Thomas Hobbes vs. John Locke

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Thomas Hobbes vs. John Locke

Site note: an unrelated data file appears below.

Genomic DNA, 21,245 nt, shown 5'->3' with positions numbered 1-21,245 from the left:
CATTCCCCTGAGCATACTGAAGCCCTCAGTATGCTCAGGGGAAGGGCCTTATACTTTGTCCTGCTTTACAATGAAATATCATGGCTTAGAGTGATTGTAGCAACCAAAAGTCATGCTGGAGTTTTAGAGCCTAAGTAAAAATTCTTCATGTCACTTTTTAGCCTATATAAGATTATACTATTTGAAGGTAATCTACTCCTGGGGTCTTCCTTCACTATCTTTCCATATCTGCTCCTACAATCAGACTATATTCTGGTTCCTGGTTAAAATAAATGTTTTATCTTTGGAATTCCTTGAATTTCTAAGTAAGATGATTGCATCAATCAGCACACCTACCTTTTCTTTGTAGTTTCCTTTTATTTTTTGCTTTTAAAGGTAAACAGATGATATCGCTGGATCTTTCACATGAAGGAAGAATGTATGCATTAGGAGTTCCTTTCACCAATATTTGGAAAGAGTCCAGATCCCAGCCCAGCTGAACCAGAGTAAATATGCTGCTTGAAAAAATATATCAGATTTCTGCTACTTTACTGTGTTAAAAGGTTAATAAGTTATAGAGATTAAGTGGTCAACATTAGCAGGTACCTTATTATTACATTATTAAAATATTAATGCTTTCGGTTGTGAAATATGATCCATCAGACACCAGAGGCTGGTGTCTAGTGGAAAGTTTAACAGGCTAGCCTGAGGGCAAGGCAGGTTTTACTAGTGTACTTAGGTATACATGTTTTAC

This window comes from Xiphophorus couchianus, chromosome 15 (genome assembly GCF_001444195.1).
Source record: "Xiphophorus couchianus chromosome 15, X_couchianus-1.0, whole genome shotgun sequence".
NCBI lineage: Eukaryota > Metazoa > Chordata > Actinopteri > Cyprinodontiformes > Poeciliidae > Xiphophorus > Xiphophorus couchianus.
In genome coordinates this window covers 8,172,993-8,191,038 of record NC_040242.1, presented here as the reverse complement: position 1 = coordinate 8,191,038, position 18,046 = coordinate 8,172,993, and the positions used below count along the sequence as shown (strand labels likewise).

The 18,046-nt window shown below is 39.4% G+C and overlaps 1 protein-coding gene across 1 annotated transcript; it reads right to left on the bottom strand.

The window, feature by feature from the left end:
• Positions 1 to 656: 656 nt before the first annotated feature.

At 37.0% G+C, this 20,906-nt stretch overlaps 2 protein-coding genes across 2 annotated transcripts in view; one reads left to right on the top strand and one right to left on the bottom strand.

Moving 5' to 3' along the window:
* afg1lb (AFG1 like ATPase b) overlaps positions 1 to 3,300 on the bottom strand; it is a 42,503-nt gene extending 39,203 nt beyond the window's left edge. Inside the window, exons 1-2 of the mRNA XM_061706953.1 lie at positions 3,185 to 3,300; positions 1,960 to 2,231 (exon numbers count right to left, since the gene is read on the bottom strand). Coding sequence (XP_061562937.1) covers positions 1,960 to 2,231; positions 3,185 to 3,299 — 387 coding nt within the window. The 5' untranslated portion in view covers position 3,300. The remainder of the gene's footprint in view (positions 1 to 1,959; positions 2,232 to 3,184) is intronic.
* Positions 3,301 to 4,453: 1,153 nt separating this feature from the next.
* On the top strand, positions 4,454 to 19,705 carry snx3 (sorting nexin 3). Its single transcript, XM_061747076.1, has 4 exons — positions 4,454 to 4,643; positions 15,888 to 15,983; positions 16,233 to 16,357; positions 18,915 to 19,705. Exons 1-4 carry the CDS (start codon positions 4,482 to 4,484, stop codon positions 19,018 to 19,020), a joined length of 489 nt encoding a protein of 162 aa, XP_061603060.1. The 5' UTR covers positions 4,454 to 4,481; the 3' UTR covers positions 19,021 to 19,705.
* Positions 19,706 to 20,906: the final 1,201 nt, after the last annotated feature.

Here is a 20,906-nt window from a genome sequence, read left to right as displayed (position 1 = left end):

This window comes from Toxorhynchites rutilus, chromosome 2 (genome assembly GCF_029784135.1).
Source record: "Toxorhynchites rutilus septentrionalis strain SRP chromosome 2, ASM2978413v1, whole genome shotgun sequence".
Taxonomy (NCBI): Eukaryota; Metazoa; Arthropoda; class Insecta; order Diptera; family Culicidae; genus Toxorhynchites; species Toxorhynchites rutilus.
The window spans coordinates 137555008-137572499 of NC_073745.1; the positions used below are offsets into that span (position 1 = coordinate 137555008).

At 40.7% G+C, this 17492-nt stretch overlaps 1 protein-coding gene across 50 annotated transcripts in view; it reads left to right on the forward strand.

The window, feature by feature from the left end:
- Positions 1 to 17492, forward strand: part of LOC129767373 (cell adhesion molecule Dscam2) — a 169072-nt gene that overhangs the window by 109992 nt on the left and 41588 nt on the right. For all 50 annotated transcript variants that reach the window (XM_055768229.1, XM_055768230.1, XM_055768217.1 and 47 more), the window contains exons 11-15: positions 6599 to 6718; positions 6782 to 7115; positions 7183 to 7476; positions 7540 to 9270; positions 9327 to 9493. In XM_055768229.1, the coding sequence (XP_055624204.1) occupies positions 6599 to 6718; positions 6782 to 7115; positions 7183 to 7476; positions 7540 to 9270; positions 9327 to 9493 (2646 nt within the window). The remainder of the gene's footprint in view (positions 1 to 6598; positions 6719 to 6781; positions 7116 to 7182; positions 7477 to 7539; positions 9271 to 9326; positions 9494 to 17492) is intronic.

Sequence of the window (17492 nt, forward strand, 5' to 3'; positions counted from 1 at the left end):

Thomas Hobbes and John Locke were to philosophers with opposing opinions on human nature and the state of nature. Locke saw humanity and life with optimism and community, whereas Hobbes only thought of humans as being capable of living a more violent, self-interested lifestyle which would lead to civil unrest. However, both can agree that in order for either way of life to achieve success there must be a sovereign. Hobbes was a philosopher who saw humans as a purely physical being. He believed that all human actions can be explained through the motions in our bodies. According to Hobbes all feelings and emotions are a result of phantasms, our perception of the objects around us. This perception is a motion within our bodies and each person perceives these phantasms differently causing love, hate, desires, and what we think is good and bad. Every feeling that comes from ones perspective has a physical feeling, such as desires can cause certain pains and it is only human nature that one does whatever is needed in order to relieve those pains. Hobbes therefore sees humans as being able, by their state of nature, to take or do whatever necessary for themselves even if it shows no regard for the other people their actions may harm. This inevitably would end up in a fight for survival or “the war of all against all”. In order to prevent such a war from happening Hobbes thought it necessary that the individuals must promise each other to give up their right to govern themselves to the sovereign for the mutual benefit of the people. This sovereign then has absolute power to rule with no questions asked and not to only act on behalf of the citizens but to completely embody their will. In summation, Hobbes believed that society could only exist under power of the sovereign and that life in the state of nature is violent, short and brutish, as all men act on self-interest. Locke on the other hand, saw man by human nature as a social animal

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